What does the future for our children look like, if as a society we are unable to move beyond stigma and discrimination towards those living with HIV/AIDS? Furthermore, what does this entail for those who have been pushed to the sidelines due to this societal inequality? As stigma and discrimination fuel the continuation of the HIV/AIDS epidemic, it is crucial to consider the implications of a future with no signs of eliminating harmful social prejudices.
People living with HIV//AIDS are constantly discouraged to come forward to receive testing or treatment for their disease due to the stigma they feel they will be forced to face upon taking these actions. This form of internalized stigma puts not only themselves at risk but also those who they chose to come in contact with sexually. This avoidance of treatment jeopardizes all sexually active individuals either directly or indirectly.
The population groups who are forced to face this stigma most disproportionately are already worse off socially and HIV just adds to the inequality they experience on a daily basis. Without open conversations, increases in testing, and improvements in access to quality care, the most at risk population groups will only continue to marginalized and left behind.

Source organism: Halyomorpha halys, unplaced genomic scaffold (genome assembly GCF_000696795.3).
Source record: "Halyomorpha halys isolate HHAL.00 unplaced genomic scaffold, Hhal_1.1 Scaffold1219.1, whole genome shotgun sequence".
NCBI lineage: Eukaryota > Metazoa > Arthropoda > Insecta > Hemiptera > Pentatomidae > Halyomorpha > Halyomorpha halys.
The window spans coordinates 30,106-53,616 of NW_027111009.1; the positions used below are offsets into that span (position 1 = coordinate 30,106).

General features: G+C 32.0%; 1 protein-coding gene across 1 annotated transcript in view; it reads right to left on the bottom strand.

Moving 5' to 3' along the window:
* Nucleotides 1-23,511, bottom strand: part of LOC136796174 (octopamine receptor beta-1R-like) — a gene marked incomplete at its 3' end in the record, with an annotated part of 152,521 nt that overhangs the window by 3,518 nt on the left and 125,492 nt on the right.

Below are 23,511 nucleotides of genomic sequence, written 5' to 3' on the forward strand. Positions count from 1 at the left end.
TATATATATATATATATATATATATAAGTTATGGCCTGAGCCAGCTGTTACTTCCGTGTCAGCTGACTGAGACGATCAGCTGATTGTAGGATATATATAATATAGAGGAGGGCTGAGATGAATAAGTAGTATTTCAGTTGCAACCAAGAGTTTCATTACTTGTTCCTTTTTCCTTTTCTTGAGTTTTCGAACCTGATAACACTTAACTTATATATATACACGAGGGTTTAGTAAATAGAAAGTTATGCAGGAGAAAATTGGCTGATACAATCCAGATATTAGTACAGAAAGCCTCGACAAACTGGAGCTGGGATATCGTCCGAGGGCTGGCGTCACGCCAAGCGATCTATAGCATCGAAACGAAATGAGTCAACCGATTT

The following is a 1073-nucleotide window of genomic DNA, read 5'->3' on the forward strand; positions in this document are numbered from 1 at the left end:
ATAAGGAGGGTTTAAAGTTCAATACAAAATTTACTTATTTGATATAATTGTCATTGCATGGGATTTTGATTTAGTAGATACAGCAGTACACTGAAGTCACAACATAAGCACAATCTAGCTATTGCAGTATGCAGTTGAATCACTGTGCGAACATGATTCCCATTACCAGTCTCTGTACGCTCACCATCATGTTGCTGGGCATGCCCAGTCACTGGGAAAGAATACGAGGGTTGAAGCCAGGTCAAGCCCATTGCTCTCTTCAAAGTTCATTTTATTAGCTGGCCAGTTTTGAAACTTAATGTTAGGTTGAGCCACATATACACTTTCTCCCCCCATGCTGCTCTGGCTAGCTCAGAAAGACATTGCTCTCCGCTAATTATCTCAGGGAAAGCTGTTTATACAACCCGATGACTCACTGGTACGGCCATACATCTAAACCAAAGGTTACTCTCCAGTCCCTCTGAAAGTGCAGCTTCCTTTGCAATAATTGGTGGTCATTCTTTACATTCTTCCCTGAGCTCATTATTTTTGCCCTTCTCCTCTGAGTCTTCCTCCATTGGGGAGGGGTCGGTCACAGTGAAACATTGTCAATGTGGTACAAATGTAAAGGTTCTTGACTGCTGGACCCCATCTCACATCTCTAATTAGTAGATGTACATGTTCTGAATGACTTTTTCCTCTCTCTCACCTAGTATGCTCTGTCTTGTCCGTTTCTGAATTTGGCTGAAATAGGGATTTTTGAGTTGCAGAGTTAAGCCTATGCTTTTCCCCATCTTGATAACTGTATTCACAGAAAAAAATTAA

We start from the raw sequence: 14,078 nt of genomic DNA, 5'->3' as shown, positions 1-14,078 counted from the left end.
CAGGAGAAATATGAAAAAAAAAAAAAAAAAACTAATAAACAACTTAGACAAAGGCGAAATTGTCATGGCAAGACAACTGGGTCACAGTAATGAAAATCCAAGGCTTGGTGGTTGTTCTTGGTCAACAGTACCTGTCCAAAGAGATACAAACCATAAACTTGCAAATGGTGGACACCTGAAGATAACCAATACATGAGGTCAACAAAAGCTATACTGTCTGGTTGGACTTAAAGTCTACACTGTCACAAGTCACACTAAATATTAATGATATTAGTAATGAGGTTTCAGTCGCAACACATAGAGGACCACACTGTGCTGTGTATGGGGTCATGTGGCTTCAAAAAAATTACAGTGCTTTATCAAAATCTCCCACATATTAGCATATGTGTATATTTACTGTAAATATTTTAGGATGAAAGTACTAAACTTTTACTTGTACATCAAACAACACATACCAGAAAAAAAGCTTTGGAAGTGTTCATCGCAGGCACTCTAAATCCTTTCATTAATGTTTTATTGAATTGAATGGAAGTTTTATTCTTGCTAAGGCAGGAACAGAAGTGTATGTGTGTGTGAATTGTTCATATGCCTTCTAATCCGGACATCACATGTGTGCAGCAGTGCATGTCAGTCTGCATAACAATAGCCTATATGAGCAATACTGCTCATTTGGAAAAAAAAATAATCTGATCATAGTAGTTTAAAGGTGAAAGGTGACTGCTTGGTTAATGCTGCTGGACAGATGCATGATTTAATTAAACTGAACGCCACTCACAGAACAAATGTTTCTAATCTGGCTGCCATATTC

HIV and AIDS is a disease which hits all, but most significantly and disproportionately targets impoverished minorities. To begin a broader cultural shift towards increased equality, there must be a deep focus on eliminating detrimental stigmas. The gap between the rich and the poor will only continue to increase and traumatically leaves those facing economic and social oppression worse off than ever before.